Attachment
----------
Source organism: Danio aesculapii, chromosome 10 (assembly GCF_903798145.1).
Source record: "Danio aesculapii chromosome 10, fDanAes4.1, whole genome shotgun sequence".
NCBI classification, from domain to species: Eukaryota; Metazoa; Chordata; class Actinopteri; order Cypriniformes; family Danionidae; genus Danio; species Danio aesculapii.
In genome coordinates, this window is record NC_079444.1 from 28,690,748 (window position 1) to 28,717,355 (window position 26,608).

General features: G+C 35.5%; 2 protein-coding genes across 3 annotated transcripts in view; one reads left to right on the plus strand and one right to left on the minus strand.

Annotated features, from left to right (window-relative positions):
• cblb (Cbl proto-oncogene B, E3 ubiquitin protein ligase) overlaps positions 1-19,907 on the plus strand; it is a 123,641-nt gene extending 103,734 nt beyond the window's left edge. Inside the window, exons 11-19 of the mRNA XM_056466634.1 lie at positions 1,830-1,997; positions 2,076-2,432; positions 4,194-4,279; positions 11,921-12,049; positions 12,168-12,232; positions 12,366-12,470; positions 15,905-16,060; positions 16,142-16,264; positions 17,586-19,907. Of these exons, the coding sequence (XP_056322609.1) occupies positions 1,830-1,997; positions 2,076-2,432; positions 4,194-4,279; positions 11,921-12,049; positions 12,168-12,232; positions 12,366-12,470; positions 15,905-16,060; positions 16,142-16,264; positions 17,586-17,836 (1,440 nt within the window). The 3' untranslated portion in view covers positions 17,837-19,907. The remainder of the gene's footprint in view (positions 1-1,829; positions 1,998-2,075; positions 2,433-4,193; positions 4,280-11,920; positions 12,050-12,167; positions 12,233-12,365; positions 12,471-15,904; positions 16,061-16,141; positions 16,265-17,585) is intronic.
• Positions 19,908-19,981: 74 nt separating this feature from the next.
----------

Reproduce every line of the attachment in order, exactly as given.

Source organism: Danio aesculapii, chromosome 10 (assembly GCF_903798145.1).
Source record: "Danio aesculapii chromosome 10, fDanAes4.1, whole genome shotgun sequence".
NCBI classification, from domain to species: Eukaryota; Metazoa; Chordata; class Actinopteri; order Cypriniformes; family Danionidae; genus Danio; species Danio aesculapii.
In genome coordinates, this window is record NC_079444.1 from 28,690,748 (window position 1) to 28,717,355 (window position 26,608).

General features: G+C 35.5%; 2 protein-coding genes across 3 annotated transcripts in view; one reads left to right on the plus strand and one right to left on the minus strand.

Annotated features, from left to right (window-relative positions):
• cblb (Cbl proto-oncogene B, E3 ubiquitin protein ligase) overlaps positions 1-19,907 on the plus strand; it is a 123,641-nt gene extending 103,734 nt beyond the window's left edge. Inside the window, exons 11-19 of the mRNA XM_056466634.1 lie at positions 1,830-1,997; positions 2,076-2,432; positions 4,194-4,279; positions 11,921-12,049; positions 12,168-12,232; positions 12,366-12,470; positions 15,905-16,060; positions 16,142-16,264; positions 17,586-19,907. Of these exons, the coding sequence (XP_056322609.1) occupies positions 1,830-1,997; positions 2,076-2,432; positions 4,194-4,279; positions 11,921-12,049; positions 12,168-12,232; positions 12,366-12,470; positions 15,905-16,060; positions 16,142-16,264; positions 17,586-17,836 (1,440 nt within the window). The 3' untranslated portion in view covers positions 17,837-19,907. The remainder of the gene's footprint in view (positions 1-1,829; positions 1,998-2,075; positions 2,433-4,193; positions 4,280-11,920; positions 12,050-12,167; positions 12,233-12,365; positions 12,471-15,904; positions 16,061-16,141; positions 16,265-17,585) is intronic.
• Positions 19,908-19,981: 74 nt separating this feature from the next.